Blockchains are not new but are essential for authenticating transaction authors without the need of a trusted third party.
The cornerstone of any good crypto wallet lies in what are known as private and public keys. Securely sending and receiving assets is possible thanks to keys! This technique has been used since the 70s, notably thanks to Public Key Cryptography (PKC) technology. This cryptographic technology makes it possible to create a key pair: one will be public and the other, private. These two keys are linked together, which allows a recipient to verify the signature of a private key using the public key.
Your public key is a cryptographic code that you share publicly to receive assets in your wallet. It takes the form of a character sequence (human-readable or not) that anyone will be able to see by looking for it in a block explorer.
Your private key takes the form of a series of non ‘human-readable’ characters and can be password protected. It has dual utilization: allowing for the issuing of funds, but also their import into a new wallet. For these reasons, it is essential to keep your private keys as secret as possible from prying eyes.
Your public key can be shared publicly, your private key shouldn’t!
In addition to the private key, there may be another way to recover your funds: the seed phrase. This series of 12 or 24 words has the advantage of being secure (the last word is generated randomly based on all the preceding ones) and more easily stored than a private key.
The process which encrypts a signature can be independent of the blockchain and the Internet. As long as the public key is known it is possible to recognize whether it is the key that digitally signed an action (messages , documents, transaction).
On the blockchain, the role of the Public Key Cryptography (PKC) is to ensure that only the assumed legitimate owner of the funds is able to sign a transaction. For example, if Craig Wright (founder of the Bitcoin Satoshi Vision – BSV – blockchain) were really Satoshi Nakamoto, he would be able to digitally sign a message using his private keys from the wallet of the person behind Bitcoin.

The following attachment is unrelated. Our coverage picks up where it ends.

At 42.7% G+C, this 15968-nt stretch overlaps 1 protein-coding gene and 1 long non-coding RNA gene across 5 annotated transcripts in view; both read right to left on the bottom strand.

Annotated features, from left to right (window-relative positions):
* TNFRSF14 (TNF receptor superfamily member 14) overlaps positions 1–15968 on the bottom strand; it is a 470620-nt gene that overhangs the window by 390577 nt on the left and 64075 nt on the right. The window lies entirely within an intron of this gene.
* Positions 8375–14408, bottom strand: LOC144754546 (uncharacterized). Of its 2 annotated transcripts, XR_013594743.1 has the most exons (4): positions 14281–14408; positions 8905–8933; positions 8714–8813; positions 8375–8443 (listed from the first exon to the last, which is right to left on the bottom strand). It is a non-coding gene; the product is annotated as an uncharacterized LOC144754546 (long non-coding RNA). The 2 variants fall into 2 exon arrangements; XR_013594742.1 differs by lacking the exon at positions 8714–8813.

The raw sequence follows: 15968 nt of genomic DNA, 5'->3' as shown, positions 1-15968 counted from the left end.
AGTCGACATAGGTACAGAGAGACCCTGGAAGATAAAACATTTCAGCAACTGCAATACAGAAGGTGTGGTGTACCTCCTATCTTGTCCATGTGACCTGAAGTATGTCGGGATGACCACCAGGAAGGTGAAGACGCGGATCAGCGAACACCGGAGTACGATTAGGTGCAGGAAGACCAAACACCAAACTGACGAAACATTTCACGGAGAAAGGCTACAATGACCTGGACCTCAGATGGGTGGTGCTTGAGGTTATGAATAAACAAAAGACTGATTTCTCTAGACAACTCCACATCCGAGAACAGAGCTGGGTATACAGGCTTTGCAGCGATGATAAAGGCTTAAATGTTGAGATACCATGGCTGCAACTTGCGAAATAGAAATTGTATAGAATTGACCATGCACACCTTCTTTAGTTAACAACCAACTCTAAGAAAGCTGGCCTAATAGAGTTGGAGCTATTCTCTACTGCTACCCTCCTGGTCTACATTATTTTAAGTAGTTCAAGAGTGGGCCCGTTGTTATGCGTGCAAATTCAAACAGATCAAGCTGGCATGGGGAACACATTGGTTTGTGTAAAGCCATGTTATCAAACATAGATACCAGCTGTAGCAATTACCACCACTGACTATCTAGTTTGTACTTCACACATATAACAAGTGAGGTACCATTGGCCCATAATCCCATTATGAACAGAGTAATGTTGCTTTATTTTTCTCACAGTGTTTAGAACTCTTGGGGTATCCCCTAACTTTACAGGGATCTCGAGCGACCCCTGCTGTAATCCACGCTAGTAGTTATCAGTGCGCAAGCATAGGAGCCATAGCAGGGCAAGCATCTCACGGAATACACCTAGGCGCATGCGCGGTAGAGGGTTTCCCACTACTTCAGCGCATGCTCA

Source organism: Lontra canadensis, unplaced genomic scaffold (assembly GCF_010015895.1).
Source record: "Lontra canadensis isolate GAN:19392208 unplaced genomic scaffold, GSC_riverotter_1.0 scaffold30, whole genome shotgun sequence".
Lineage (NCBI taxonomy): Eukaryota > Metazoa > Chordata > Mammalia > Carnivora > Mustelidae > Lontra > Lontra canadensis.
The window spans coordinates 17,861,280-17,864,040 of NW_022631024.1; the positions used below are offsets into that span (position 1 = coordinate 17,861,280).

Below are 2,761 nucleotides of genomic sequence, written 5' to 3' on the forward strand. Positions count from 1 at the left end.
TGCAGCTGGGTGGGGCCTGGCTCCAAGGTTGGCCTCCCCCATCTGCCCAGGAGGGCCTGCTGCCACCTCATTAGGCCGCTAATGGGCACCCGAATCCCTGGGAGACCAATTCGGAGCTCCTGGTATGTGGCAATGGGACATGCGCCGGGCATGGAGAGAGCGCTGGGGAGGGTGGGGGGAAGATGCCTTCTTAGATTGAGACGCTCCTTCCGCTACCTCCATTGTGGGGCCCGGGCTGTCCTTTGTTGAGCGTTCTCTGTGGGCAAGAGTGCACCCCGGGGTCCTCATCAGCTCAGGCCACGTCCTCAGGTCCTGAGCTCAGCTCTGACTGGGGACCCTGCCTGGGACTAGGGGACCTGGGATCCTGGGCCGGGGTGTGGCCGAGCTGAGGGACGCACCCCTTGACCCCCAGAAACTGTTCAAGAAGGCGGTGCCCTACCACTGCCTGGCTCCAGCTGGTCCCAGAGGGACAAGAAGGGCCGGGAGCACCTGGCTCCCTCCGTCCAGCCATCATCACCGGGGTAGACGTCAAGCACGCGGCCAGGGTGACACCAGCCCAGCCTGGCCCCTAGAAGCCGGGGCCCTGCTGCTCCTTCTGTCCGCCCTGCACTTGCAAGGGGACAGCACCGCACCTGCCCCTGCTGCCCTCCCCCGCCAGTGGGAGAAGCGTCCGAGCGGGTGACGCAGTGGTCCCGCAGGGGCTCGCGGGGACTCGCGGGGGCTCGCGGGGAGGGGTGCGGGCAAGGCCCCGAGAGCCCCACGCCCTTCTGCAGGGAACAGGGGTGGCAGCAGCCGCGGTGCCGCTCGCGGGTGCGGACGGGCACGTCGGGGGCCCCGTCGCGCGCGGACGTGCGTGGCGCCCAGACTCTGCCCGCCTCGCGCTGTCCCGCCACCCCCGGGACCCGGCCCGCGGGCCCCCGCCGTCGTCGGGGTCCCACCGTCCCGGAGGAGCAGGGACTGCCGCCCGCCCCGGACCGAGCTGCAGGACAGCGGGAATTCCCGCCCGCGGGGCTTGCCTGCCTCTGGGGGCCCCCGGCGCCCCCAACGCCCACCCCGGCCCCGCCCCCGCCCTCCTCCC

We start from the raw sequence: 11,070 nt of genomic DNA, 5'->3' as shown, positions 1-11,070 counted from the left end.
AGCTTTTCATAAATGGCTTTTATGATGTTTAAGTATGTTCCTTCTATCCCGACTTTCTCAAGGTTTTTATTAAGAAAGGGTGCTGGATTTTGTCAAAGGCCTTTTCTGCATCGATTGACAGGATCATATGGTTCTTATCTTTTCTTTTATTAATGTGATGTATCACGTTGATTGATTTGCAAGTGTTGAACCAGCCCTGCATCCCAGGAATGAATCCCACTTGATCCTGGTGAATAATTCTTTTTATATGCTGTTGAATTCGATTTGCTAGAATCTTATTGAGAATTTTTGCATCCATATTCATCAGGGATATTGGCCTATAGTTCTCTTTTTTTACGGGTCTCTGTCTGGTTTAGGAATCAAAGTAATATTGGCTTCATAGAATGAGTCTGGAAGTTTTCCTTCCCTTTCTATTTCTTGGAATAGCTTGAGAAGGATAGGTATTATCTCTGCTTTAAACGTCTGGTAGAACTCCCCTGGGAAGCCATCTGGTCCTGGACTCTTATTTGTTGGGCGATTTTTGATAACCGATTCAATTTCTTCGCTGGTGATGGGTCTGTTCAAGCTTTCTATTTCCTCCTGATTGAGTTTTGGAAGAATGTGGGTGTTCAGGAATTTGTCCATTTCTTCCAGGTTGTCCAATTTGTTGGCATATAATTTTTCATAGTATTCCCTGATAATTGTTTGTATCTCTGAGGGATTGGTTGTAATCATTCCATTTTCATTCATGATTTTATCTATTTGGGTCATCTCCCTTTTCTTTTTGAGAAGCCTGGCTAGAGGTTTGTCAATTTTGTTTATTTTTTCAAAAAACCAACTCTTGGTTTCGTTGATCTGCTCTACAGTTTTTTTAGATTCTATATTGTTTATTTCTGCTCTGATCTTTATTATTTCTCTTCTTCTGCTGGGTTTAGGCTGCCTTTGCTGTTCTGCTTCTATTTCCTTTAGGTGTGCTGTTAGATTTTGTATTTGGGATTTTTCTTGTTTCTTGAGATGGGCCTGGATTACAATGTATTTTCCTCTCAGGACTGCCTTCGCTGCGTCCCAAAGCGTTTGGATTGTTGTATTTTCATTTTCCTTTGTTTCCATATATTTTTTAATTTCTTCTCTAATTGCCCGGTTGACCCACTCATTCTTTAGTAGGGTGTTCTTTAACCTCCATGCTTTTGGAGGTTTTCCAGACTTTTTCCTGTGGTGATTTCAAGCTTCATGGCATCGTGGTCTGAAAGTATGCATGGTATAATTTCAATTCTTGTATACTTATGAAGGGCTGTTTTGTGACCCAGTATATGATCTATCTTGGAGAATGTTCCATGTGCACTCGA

Thanks to Web3 and decentralized applications (Dapps), online authentication has become popular in the crypto space! All you need is a simple browser plugin like Metamask, the link between the public key and the private key can be proven and allow access to the desired site.
Thanks to this digital signature, even if the access to the account by username and password was compromised, the third party could not move the funds in the wallet.
Another use of signatures is the ‘multi-signature’ (or ‘multisig’). This method allows you to have a required number of signatures from several private keys before the information is verified.
For example, most exchanges occur via cold-held crypto wallets, and the only way to send funds is to have multiple trusted people authorize a transaction.
This method is one of the most secure methods to secure the contents of a wallet, but its strength is also a weakness: if one of the required parties is unable to sign (deceased, in prison) it would be impossible to send funds!